Researchers at Heidelberg University in Germany used an imaging technique called soft X-ray tomography to obtain highly detailed 3D images of the interior of cells, including changes that occur when the cell is infected with SARS-CoV-2. The approach can provide a high-resolution 3D image in minutes, which is much faster than other microscopy techniques that achieve a similar level of detail.
Imaging technology is constantly improving, and our corresponding understanding of the inner workings of our cells is increasing. From identifying what happens when SARS-CoV-2 enters a cell to developing new treatments for cancer, being able to image cellular processes is important in increasing our understanding and paving the way for new therapies.
Current cell imaging techniques can struggle to create nanoscale images within a timely period, slowing down research. “Scanning electron microscopes are preferred in cell imaging because they provide extremely sharp nanoscale images,” said Venera Weinhardt, a researcher involved in the study. “But this technology takes a good week to scan an individual cell. It also generates an enormous amount of data that is daunting to analyze and interpret. Using soft X-ray tomography, we get usable results within five to ten minutes.”
So far, the Heidelberg team used the technique to study lung and kidney calls that are infected with SARS-CoV-2, and have been able to identify changes in specific cell organelles in response to infection, along with clusters of viral particles on the cell surface. In fact, they were able to identify organelles which had been hijacked by the virus to reproduce. Happily, the technique works in ‘fixed’ cells, which are those that have been immersed in a preservative solution that deactivates the viral particles, making the samples safer to work with.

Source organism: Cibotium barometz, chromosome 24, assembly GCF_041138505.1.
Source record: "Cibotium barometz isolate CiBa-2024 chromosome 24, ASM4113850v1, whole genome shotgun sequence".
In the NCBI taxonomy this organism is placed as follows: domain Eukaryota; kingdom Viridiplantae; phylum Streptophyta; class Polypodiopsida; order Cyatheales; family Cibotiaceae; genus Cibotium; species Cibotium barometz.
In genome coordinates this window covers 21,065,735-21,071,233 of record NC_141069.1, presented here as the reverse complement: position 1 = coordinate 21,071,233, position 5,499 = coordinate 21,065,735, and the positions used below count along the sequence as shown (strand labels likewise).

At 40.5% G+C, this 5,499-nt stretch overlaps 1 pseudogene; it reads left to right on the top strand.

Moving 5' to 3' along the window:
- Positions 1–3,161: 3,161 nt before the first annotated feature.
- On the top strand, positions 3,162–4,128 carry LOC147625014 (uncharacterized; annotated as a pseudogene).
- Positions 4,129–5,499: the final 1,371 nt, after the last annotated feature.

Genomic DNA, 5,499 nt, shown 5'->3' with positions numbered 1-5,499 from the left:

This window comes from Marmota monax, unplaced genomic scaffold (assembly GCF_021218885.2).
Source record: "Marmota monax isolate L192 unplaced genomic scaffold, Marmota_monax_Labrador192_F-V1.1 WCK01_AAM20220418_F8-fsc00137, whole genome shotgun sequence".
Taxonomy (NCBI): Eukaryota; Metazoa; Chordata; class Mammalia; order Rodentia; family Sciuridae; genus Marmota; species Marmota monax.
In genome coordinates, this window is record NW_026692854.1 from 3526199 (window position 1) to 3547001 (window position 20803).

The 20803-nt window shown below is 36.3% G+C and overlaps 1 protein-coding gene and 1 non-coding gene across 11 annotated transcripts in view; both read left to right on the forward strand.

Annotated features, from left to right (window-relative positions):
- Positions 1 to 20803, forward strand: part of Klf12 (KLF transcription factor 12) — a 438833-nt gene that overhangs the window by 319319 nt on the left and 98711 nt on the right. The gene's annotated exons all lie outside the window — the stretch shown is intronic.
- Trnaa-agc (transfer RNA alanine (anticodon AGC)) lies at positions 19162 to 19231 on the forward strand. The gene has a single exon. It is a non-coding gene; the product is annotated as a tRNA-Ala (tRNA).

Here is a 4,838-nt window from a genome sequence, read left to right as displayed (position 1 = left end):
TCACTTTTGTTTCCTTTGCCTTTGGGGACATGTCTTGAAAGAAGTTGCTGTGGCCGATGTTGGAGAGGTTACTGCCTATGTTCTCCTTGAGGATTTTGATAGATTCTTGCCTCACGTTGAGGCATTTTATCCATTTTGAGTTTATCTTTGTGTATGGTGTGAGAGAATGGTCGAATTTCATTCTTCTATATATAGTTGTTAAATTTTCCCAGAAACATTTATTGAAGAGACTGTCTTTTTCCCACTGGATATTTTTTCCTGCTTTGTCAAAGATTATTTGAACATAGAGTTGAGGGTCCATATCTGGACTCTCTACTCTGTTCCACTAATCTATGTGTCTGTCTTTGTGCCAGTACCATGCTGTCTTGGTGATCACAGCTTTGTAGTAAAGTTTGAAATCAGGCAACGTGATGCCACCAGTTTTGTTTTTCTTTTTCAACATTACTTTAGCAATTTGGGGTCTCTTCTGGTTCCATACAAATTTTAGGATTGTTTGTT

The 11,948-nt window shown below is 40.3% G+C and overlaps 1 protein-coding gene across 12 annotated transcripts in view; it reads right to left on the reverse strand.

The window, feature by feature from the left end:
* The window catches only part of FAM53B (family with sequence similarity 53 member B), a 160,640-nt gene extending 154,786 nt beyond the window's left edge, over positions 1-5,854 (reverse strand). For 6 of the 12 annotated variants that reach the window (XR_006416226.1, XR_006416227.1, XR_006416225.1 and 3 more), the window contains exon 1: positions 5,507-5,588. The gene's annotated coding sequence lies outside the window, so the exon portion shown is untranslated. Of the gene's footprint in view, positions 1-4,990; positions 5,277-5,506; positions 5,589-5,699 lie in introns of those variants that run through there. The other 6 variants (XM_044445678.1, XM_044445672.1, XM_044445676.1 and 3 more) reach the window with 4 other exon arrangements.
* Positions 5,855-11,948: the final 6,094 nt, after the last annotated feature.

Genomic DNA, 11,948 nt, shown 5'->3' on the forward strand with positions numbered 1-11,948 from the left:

The research team was able to obtain unprecedented 3D images because they changed the design of the sample holder from a flat lattice to a cylinder. The flat lattices were not optimal because they frequently caused blurry artifacts, and did not allow for scanning of samples from every angle.
“To get around this problem, we switched over to cylindrical thin-wall glass capillaries to hold the samples. During microscopy, the samples can be rotated a full 360 degrees and scanned from all angles,” said Weinhardt.
Study in Cell Reports Methods: Using soft X-ray tomography for rapid whole-cell quantitative imaging of SARS-CoV-2-infected cells